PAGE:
IN CINEMAS NOW
RUNNING TIME: 146 min
REVIEWED BY: Dr Lenera, Official HCF Critic
During the Ares III manned mission to Mars, astronaut Mark Watney is presumed dead after a fierce storm and his crew commander Melissa Lewis decides to leave him behind. However, he has actually survived and finds himself stranded and alone on the hostile planet. With only meagre supplies, he must draw upon his ingenuity, wit and spirit to survive and find a way to signal to Earth that he is alive. He eventually manages to begin communicating with NASA engineer Vincent Kapoor. NASA chief Teddy Sanders formulates a plan to send a probe to Mars and resupply Watney, while his crewmates concurrently plot a daring, if not impossible, rescue mission….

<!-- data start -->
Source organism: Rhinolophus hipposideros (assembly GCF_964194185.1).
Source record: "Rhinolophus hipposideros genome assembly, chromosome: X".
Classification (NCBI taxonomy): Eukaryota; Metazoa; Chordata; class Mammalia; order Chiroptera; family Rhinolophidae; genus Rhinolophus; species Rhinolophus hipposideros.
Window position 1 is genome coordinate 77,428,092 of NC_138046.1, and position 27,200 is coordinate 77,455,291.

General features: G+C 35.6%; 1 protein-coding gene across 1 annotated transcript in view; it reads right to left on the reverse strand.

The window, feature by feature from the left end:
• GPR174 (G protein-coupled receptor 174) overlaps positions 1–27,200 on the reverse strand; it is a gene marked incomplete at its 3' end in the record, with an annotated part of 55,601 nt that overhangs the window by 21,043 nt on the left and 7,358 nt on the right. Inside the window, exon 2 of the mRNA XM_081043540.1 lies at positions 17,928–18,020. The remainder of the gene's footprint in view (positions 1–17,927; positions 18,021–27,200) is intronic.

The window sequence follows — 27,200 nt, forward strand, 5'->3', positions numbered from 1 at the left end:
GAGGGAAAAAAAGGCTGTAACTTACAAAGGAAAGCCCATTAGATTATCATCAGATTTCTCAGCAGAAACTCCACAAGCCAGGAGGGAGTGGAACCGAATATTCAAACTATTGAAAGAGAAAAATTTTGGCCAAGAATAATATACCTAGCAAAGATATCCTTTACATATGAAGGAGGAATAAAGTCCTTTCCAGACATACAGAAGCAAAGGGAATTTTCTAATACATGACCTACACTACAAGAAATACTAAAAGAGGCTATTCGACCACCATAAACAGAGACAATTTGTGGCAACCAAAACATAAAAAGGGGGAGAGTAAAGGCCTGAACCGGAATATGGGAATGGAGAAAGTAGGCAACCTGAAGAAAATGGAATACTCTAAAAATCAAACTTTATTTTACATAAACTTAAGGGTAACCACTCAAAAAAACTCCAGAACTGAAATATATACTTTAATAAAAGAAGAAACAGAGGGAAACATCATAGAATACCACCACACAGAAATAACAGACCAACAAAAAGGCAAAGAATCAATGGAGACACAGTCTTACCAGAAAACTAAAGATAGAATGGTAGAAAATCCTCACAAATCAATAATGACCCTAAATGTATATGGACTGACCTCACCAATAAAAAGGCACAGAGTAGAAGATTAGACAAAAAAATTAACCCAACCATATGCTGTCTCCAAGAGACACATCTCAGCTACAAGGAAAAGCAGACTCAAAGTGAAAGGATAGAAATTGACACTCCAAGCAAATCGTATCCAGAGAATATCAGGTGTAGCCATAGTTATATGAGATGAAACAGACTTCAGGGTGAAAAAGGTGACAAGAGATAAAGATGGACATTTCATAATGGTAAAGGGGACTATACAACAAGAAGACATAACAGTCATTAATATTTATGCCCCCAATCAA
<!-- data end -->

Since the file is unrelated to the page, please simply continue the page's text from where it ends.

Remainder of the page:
Something strange has happened to Ridley Scott. For some time, his films have been mostly underwhelming and sometimes downright poor, climaxing in the double whammy of Prometheus and The Counsellor. I had written him off as another aging filmmaker who keeps on making films because he loves doing it but just isn’t very good at it anymore. However, Exodus: Gods And Kings, while undoubtedly very flawed [I wish that Scott, who tends to love releasing his films in a longer director’s cut, would go back on his word and do a longer cut for this one because it will probably iron out a few of the problems], was a major improvement, and now we have The Martian, which I genuinely believe is Scott’s best film since Thelma And Louise [sorry, I just don’t feel that Gladiator holds up very well]. How it has come to this I don’t know but it’s most welcome, though that doesn’t mean that I don’t think they shouldn’t scrap Alien: Paradise Lost and give up on all this Prometheus nonsense which is just ruining the mystique of the Alien franchise!